Watch “Perception of Public Art” on the player above or learn more about the episode here.

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Ep. 4: ‘Becoming a Public Art City’

Remote, ep. 4: Becoming a Public Art City

The fourth mini-documentary in the series, “Becoming a Public Art City,” trails Badir through the creative hotspots of San Antonio and Houston. “San Antonio is definitely having a cultural renaissance,” says Badir, who lived in the city circa 2010 while working for the Department of Defense. “[Back then] it was mostly a military town; everything was based on the military. There was the San Antonio Museum of Art and a few other art spaces, but not the real boom that it has right now.”

In San Antonio, Badir stops to catch his breath in front of “Árbol de la Vida: Memorias y Voces de la Tierra,” a massive steel and ceramic tree that celebrates San Antonio’s history through community storytelling. Houston, home of the Rothko Chapel and Project Row Houses, also makes the filmmaker’s bucket list for must-see art spots in Texas. Halfway into the episode, Badir hops in his car and heads to Houston for a conversation with Noah and Elia Quiles of UP! Art Studio, an organization that facilitates art projects for urban and contemporary artists, communities, organizations, and municipalities.

“The public art in Texas, for the most part, is very culture-centric, very Texas-centric,” Badir says after returning to L.A. “A lot of energy is coming into [San Antonio], and I think people are taking art seriously as a career a lot more these days […] it seems like the focus is on building an art city, which is very cool.”

Watch “Becoming a Public Art City” on the player above or learn more about the episode here.

Ep. 5: ‘We’re Going to the Mall!’

Remote, ep. 5: We’re Going to the Mall!

The fifth mini-documentary in the series, “We’re Going to the Mall!,” trails Badir across the wide boulevards and grassy swaths of “America’s front lawn,” home of the Lincoln Memorial and the Washington Monument. “D.C., for the most part, is small, so the public art really sticks out compared to other places,” says Badir, who admits he’s biased toward the thriving public art scene in his hometown of Philadelphia, where he filmed the second episode of Remote.

If the National Mall and its impressive collection of monuments don’t pique your interest, D.C. has one final surprise in store for art lovers and curious tourists alike: All the museums are free. “That was so dope to me,” says Badir, who visited D.C. for the first time about a decade ago. “I literally tried to go to every museum. You know, there's only so many you can go to in a day without just literally running through them. [D.C. has] a museum for everything.”

Watch “We’re Going to the Mall!” on the player above or learn more about the episode here.

Ep. 6: ‘Embracing and Preserving Community Contribution Through Public Art’

Remote, ep. 6: Embracing and Preserving Community Contribution Through Public Art

The sixth mini-documentary in the series, “Embracing and Preserving Community Contribution Through Public Art,” opens with a segment on Graffiti Pier, a former coal-loading dock turned street-art hotspot in the early ’90s. “I've seen that area for years remain desolate, dangerous, and discarded by the city,” says Badir, a Philly native, who returns home to shoot Graffiti Pier before the “abandoned” infrastructure becomes a hip waterfront. Financed by the Delaware River Waterfront Corporation, the revitalization project is scheduled to unfold over the next three or four years.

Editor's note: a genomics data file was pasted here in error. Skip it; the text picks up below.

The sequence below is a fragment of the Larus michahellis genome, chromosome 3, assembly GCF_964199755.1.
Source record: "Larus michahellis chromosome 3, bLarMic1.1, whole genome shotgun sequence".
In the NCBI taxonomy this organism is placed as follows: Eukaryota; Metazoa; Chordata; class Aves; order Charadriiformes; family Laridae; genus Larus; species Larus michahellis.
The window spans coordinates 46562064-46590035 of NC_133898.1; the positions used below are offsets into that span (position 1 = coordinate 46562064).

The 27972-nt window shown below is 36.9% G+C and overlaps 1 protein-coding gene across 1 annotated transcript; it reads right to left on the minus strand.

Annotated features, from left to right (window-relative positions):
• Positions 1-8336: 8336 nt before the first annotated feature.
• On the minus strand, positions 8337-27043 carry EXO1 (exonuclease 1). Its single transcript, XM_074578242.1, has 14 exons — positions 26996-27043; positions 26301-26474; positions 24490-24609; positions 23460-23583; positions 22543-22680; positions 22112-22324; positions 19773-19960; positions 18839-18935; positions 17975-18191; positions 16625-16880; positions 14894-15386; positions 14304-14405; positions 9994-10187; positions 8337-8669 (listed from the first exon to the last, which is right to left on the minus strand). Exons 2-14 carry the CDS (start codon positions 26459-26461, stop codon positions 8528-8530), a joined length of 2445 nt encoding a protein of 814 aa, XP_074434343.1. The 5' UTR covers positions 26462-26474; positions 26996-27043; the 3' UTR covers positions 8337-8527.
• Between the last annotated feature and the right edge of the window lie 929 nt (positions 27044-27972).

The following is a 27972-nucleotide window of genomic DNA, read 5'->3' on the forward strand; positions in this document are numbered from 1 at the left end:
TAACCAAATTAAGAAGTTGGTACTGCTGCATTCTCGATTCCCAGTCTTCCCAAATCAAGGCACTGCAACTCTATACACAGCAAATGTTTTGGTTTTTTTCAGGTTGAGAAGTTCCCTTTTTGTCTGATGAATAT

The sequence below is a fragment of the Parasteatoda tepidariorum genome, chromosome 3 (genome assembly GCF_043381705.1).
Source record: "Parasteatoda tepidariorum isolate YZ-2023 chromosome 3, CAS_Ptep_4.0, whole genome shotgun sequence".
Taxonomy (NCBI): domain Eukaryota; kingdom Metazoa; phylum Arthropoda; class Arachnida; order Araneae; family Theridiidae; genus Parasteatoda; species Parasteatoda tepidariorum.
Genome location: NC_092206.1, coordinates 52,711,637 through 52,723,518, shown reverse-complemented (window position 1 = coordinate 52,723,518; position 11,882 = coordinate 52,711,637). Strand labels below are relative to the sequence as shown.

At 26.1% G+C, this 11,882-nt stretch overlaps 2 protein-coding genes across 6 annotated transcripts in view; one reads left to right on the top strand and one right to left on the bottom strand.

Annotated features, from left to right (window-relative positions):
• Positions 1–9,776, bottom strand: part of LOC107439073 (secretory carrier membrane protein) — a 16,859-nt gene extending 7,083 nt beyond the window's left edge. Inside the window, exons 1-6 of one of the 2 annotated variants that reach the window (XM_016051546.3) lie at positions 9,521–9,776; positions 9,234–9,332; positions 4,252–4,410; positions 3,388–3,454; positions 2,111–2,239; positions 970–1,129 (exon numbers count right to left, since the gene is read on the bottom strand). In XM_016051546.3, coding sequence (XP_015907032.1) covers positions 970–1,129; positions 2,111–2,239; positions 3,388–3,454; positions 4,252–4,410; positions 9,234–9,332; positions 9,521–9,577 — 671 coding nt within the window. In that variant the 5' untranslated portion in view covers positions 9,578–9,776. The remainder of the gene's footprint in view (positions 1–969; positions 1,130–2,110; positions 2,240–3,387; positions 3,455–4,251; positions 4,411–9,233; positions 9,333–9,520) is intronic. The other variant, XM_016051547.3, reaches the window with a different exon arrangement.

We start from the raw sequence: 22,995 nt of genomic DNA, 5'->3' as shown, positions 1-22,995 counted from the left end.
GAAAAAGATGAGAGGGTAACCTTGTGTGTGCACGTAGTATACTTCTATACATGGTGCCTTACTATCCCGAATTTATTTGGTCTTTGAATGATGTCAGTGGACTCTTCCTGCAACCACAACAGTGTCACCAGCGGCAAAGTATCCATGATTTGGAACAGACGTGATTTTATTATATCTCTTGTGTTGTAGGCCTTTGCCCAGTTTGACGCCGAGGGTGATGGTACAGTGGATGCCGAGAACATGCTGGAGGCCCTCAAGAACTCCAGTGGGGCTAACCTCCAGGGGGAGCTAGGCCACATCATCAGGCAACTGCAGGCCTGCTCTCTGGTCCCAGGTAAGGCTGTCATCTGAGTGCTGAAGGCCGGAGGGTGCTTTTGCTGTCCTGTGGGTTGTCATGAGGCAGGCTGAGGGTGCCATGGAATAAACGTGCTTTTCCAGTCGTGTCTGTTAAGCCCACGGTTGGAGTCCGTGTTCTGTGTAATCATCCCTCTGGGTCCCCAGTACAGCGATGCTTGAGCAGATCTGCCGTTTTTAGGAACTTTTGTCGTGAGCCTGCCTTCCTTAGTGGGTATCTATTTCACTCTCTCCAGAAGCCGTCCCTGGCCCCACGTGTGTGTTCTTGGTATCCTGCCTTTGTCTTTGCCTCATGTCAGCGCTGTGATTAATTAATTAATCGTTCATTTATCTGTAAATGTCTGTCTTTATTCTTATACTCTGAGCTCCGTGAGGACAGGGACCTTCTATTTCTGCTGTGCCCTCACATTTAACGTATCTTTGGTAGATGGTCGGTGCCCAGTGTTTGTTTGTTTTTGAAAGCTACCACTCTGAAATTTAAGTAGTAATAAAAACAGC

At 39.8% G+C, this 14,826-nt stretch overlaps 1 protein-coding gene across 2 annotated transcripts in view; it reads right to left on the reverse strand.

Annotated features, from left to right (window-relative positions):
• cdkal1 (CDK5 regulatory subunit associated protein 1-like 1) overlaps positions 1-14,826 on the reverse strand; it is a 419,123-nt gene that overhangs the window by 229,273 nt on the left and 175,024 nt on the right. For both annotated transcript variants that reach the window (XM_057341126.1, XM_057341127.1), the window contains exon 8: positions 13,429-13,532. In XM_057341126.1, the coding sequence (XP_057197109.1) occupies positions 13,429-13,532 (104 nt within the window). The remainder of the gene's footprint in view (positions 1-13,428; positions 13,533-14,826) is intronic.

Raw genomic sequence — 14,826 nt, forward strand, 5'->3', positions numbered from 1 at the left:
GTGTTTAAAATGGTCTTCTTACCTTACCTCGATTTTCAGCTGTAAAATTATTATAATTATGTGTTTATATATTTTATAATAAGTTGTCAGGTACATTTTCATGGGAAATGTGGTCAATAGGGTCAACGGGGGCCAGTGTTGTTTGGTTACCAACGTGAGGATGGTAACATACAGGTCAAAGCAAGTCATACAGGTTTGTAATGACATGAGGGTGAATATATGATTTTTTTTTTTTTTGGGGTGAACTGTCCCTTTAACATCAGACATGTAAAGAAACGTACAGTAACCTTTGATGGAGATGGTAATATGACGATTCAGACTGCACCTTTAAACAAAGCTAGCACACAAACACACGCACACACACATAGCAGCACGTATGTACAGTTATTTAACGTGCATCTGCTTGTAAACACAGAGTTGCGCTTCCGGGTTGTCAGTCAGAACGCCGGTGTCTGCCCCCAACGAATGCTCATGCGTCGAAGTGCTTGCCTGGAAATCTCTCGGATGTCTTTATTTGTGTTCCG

Episode six concludes in Brooklyn, where Badir visits two exhibitions that capture the borough’s vibrant community. After touring Faces and Places, photographer Jamel Shabazz’s 40-year retrospective at the Brooklyn Museum, Badir heads to the Brooklyn Public Library for The Book Of HOV, a tribute to Shawn “Jay-Z” Carter and his extraordinary career. “Being that Jay-Z is also from that area adds so much more to the excitement of seeing [his lyrics] so publicly,” says Badir, who’s a fan. “Knowing that he walked those streets, thought of those lyrics in the neighborhood, and even engaged or had friendships with many of the folks who will visit the library is very cool.”

Watch “Embracing and Preserving Community Contribution Through Public Art” on the player above or learn more about the episode here.

Badir McCleary / Art Above Reality: Website | Instagram | Twitter | YouTube

This interview has been edited for length and clarity. All photos published with permission of the artist(s).

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Morgan  Laurens 

Morgan Laurens (she/her/hers) is NOT REAL ART’s editor in chief. Morgan is an arts writer from the Midwest who enjoys saying “excuse me” when no actual pardon is needed. She specializes in grant writing and narrative-based storytelling for mission-driven artists and arts organizations. With a background in printmaking, pop culture, and classic literature, Morgan believes a girl’s best friend is the pile of books on her bedside table.